Wednesday, June 13, 2012

Understanding why in one type of cancer, heavier men may live longer

According to this recent article, new findings indicate a survival benefit in heavier patients:

In one type of cancer, heavier men may live longer | Stronger Than Cancer

The researchers are quick to say that they would not encourage people to keep on weight, which could increase risk of other cancers, but that the findings might help understand this particular cancer in the study, called a diffuse large B-cell lymphoma.

Later in the article, it does point out that a heavier person is getting less chemotherapy in relation to their body weight - it's quite possible that there is a link there as well.

In cancers that treat well with chemotherapy, you may have a better survival rate if you don't cause too much damage to healthy cells in your body.  Meaning - in some cases, less may be more with chemotherapy.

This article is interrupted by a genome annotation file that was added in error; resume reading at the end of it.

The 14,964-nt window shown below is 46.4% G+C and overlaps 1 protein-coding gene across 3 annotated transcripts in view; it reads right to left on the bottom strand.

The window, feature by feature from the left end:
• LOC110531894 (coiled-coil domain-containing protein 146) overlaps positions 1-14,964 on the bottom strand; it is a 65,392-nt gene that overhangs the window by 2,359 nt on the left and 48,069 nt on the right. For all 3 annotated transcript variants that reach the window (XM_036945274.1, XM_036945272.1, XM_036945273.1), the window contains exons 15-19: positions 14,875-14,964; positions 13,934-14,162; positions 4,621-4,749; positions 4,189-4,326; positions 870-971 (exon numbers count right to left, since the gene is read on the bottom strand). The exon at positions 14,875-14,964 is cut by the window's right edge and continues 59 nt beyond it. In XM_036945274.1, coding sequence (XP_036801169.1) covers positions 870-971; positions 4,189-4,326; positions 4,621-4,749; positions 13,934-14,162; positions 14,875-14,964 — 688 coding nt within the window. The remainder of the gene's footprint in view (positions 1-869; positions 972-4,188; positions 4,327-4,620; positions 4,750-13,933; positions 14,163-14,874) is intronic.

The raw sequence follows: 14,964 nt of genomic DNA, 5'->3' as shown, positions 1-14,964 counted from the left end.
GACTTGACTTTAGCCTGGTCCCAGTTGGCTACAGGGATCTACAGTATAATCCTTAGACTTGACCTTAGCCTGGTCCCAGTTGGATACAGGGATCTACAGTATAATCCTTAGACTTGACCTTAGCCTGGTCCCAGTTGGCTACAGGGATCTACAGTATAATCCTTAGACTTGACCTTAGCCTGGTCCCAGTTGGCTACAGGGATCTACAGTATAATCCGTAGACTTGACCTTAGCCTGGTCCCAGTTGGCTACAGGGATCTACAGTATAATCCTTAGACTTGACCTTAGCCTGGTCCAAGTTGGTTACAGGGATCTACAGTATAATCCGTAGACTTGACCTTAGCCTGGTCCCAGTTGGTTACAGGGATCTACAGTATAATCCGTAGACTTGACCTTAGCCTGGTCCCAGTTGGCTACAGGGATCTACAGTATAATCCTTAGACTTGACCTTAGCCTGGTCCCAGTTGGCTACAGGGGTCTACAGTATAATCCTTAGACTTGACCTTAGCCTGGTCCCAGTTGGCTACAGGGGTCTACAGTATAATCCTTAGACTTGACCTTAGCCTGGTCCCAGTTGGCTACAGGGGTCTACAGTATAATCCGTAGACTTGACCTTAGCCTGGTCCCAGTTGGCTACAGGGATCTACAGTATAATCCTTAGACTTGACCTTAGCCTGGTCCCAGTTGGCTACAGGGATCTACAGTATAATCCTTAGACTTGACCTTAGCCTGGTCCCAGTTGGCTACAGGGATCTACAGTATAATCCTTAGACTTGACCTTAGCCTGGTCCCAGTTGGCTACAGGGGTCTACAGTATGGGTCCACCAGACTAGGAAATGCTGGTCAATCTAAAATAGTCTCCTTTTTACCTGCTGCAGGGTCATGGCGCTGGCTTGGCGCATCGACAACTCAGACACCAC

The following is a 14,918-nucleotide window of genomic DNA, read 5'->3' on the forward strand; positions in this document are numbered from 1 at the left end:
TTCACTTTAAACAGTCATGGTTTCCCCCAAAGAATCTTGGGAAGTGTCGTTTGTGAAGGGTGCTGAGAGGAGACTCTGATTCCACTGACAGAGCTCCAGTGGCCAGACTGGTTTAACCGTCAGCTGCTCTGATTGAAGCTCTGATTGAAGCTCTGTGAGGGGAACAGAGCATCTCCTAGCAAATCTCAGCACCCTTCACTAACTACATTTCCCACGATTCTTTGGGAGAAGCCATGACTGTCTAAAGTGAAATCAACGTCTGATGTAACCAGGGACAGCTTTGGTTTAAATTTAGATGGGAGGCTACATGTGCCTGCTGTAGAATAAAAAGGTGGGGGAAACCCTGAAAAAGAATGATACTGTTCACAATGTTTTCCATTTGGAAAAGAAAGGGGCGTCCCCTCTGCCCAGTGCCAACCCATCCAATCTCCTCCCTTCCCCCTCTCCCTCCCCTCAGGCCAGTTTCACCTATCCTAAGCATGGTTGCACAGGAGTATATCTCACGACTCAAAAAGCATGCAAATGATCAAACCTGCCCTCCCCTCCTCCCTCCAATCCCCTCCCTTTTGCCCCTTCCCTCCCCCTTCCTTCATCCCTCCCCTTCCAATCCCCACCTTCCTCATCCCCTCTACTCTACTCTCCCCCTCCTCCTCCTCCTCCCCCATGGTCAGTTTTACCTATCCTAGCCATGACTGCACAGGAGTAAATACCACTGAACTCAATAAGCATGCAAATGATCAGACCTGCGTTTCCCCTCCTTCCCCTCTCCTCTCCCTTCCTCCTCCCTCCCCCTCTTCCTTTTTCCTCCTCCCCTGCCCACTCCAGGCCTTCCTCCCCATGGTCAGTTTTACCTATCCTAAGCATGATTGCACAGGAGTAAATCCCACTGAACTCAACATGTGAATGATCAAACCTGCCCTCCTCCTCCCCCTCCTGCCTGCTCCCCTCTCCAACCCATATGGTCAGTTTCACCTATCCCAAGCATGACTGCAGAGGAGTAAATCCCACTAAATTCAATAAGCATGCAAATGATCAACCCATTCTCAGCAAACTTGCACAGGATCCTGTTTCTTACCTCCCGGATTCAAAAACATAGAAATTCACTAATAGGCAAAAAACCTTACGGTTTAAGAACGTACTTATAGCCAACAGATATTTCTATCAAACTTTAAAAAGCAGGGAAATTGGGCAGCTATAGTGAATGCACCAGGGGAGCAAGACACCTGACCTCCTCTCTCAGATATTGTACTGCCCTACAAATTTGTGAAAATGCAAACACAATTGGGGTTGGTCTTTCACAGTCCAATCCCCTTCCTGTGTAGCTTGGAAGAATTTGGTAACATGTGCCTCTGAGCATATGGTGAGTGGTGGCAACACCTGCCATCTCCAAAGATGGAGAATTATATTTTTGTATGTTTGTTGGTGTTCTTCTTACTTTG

The belief to this point has always been to give the patient as much as they can tolerate.  A young relatively healthy patient will be given higher doses, than an more fragile elderly patient.  This seems to be the wrong way to dose a drug.  This is fear-based drug dosing.   It should be based on how the cancer responds to the drug, and what level would be least toxic to to the individual.  With that one change, I think survival rates would increase.

I don't mean to dismiss where the findings are leading the researchers.  It is there job to look into the particular cancer and find out what interactions may improve survival.

I would just love to see findings like this branch out into further research that looks at toxicity in dosing chemotherapy, and how to maximize the survival benefit by targeting the dosing to be most effective with the least toxicity.

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